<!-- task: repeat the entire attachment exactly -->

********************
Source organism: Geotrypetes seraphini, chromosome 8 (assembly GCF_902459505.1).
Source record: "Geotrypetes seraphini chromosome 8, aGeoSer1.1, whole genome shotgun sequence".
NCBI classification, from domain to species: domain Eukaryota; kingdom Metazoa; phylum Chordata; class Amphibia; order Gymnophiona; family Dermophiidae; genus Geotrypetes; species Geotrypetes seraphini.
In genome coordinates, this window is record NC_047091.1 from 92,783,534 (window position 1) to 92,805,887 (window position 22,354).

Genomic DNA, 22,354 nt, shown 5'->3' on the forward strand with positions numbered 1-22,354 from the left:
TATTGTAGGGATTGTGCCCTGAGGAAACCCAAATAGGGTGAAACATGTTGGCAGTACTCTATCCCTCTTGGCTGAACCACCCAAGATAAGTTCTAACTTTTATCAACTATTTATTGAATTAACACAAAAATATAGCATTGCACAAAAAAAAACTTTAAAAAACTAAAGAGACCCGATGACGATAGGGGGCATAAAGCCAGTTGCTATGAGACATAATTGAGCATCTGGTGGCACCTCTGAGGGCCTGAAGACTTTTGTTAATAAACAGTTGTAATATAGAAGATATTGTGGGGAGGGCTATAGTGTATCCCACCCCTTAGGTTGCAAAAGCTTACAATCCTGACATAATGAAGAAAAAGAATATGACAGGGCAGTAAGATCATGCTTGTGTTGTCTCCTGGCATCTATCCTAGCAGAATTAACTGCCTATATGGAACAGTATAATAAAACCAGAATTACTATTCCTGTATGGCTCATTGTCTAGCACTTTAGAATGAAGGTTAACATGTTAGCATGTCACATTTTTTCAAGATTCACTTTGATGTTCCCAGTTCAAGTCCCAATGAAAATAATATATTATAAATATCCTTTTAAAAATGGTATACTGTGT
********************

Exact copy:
Source organism: Geotrypetes seraphini, chromosome 8 (assembly GCF_902459505.1).
Source record: "Geotrypetes seraphini chromosome 8, aGeoSer1.1, whole genome shotgun sequence".
NCBI classification, from domain to species: domain Eukaryota; kingdom Metazoa; phylum Chordata; class Amphibia; order Gymnophiona; family Dermophiidae; genus Geotrypetes; species Geotrypetes seraphini.
In genome coordinates, this window is record NC_047091.1 from 92,783,534 (window position 1) to 92,805,887 (window position 22,354).

Genomic DNA, 22,354 nt, shown 5'->3' on the forward strand with positions numbered 1-22,354 from the left:
TATTGTAGGGATTGTGCCCTGAGGAAACCCAAATAGGGTGAAACATGTTGGCAGTACTCTATCCCTCTTGGCTGAACCACCCAAGATAAGTTCTAACTTTTATCAACTATTTATTGAATTAACACAAAAATATAGCATTGCACAAAAAAAAACTTTAAAAAACTAAAGAGACCCGATGACGATAGGGGGCATAAAGCCAGTTGCTATGAGACATAATTGAGCATCTGGTGGCACCTCTGAGGGCCTGAAGACTTTTGTTAATAAACAGTTGTAATATAGAAGATATTGTGGGGAGGGCTATAGTGTATCCCACCCCTTAGGTTGCAAAAGCTTACAATCCTGACATAATGAAGAAAAAGAATATGACAGGGCAGTAAGATCATGCTTGTGTTGTCTCCTGGCATCTATCCTAGCAGAATTAACTGCCTATATGGAACAGTATAATAAAACCAGAATTACTATTCCTGTATGGCTCATTGTCTAGCACTTTAGAATGAAGGTTAACATGTTAGCATGTCACATTTTTTCAAGATTCACTTTGATGTTCCCAGTTCAAGTCCCAATGAAAATAATATATTATAAATATCCTTTTAAAAATGGTATACTGTGT